Among basic cable networks, Sci Fi Channel is the most aggressive about adding original scripted series to its prime-time lineup. Those efforts have resulted in a mixed bag: From the excellent "Farscape" (9 p.m. Fridays) to the dismal "Lexx" and "Secret Adventures of Jules Verne."
"Invisible Man" falls somewhere between the extremes as does the network's newest series, "The Chronicle" (9 p.m. Saturday).
Originally titled "News from the Edge" and produced as a pilot for NBC, "The Chronicle" mixes "X-Files" sleuthing with "Men in Black" humor. That makes it similar to UPN's "Special Unit 2," though it's certainly better than "SU2" in its first episode. But like "SU2," the hybrid style of comedy and drama in "The Chronicle" doesn't quite jell. There's potential, but it hasn't been realized.
College journalist extraordinaire Tucker Burns (Chad Willett) finds himself jobless and desperate after a mistake scuttles his fast-track professional career upon graduation from Columbia. His girlfriend wants him to get a job, and Tucker lowers himself to apply for a position at the World Chronicle, a tabloid of the Weekly World News variety.
Headlines scream ("Mothman held captive at medical lab"), stories percolate ("Reincarnation of Mother Theresa, line one," says a receptionist, transferring a call), and a guy with a pig's snout (Curtis Armstrong from the "Revenge of the Nerds" movies and "Moonlighting") works in the paper's archives.
Tucker gets an interview with editor-in-chief Donald Stern (Jon Polito, "Homicide: Life on the Street"), who likes the kid in spite of his track record. Tucker gets the job, but he's uneasy about it. After all, this is a junky tabloid, right?
Nope. Reports in the Chronicle are all true. The stories are often about creatures, like the Brooklyn Bloodsucker that Tucker investigates as his first assignment.
With the aid of photographer Wes (Reno Wilson) and fellow reporter Grace (Rena Sofer), Tucker begins to understand just what kind of a wacky operation he's gotten himself into.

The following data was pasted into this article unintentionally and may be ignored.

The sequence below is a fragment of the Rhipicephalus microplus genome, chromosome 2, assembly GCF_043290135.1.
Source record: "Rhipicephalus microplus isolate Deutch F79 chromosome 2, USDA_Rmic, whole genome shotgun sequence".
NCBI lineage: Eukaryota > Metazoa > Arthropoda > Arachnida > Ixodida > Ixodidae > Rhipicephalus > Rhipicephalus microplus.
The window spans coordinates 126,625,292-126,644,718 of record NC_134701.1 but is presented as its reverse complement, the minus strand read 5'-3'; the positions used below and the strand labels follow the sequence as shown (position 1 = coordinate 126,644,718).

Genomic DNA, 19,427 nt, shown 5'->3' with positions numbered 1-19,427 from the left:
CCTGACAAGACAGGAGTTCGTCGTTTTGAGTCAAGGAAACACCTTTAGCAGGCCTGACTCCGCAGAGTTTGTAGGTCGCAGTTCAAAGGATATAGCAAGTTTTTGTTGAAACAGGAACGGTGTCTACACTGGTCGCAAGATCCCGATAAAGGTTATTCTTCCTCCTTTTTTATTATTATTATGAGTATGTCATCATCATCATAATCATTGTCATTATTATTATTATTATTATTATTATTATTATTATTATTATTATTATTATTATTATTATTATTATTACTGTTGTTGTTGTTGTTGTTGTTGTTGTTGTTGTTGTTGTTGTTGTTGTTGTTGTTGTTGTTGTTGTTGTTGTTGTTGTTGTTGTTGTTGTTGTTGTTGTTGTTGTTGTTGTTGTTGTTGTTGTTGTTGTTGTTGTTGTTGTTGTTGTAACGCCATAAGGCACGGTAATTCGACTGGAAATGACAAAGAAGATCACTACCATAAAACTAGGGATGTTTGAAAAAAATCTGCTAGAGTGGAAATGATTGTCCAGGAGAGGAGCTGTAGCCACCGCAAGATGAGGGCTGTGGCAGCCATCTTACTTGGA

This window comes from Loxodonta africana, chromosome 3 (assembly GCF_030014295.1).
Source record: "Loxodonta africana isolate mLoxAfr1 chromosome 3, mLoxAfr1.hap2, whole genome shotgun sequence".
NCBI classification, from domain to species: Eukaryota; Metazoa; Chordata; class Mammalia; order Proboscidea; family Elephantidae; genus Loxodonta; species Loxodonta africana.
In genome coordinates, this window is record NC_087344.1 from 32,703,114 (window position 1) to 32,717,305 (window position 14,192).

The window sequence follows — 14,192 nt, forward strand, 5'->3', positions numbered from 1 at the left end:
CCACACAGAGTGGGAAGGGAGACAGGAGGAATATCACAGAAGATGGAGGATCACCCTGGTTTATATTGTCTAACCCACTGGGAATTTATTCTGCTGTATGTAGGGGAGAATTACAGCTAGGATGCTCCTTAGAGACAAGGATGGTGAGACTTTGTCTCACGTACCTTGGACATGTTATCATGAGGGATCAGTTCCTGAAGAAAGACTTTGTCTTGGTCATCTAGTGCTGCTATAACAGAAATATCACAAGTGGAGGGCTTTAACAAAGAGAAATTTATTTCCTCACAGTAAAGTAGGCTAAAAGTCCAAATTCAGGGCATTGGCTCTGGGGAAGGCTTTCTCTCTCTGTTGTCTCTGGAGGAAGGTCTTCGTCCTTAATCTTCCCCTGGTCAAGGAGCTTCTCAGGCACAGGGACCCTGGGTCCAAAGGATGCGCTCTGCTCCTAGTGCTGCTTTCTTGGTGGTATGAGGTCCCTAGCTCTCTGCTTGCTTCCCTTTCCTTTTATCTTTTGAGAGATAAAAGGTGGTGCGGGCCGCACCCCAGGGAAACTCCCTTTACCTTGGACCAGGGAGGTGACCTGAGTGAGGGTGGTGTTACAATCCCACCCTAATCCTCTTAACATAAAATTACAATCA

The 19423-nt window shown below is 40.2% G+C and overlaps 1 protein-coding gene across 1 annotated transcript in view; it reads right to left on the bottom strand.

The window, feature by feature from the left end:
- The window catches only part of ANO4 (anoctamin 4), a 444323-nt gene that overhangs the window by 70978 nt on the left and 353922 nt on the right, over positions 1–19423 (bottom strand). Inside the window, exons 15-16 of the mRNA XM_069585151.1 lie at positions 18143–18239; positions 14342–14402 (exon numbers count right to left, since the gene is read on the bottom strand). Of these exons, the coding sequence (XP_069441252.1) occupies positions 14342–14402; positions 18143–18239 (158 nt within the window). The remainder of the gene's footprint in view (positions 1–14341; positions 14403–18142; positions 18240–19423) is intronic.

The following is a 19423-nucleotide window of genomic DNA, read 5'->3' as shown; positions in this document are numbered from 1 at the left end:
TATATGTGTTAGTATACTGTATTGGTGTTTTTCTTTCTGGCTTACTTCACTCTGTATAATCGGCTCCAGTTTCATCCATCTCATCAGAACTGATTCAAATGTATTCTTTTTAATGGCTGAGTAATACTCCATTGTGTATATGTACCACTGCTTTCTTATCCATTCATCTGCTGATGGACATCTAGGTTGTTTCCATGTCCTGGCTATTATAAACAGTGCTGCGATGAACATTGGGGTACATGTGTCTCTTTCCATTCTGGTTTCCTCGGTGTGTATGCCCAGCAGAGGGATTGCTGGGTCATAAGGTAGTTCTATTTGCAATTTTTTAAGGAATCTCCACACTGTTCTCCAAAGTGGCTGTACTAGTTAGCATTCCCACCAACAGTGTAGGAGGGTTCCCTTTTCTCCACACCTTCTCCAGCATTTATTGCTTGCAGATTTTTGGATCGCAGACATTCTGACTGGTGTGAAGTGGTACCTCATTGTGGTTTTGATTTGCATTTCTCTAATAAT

Grace started writing for the paper after her sixth alien abduction. Her most recent article? An interview with the anti-Christ, but it didn't go well. "He was full of crap and wouldn't answer my questions," she says. "And he tried to feel me up."
Another Chronicle employee, one with psychic powers, announces at a staff meeting that the end of the world will arrive Saturday. Editor Stern is displeased.
"How many times do I have to tell you?" Stern says. "Predict stuff that will happen after we hit newsstands."
As Tucker, Willett is fine but no stand out. He plays the requisite all-American guy who's fallen from grace. Willett's first regular series role was the space program drama "The Cape" (1996-1997), an ambitious syndicated series that deserved to last longer than a single season. Willett was more believably cast as an aspiring astronaut; he's a little too much of a pretty boy to be a journalist.
Polito is actually the most notable performer in "The Chronicle." Usually cast in roles that call for a good bit of screaming, Polito's editor is surprisingly un-gruff.
Created by Silvio Horta ("Urban Legend"), the first episode of "The Chronicle" has amusing moments and a nice twist near the end, but how long can the concept hold up? With a good dose of creativity and a decent amount of character development, the show might improve. But if each week the humor is only derived from weird headlines in the newspaper, "The Chronicle" won't break any new ground.
Writers also need to get a better grasp on the world of working journalists. No self-respecting newspaper writer would type "The End" at the conclusion of a story. Copy editing symbols (-30- or ) maybe, but newspaper articles aren't fairy tales, although given the Chronicle's pedigree, maybe it's appropriate.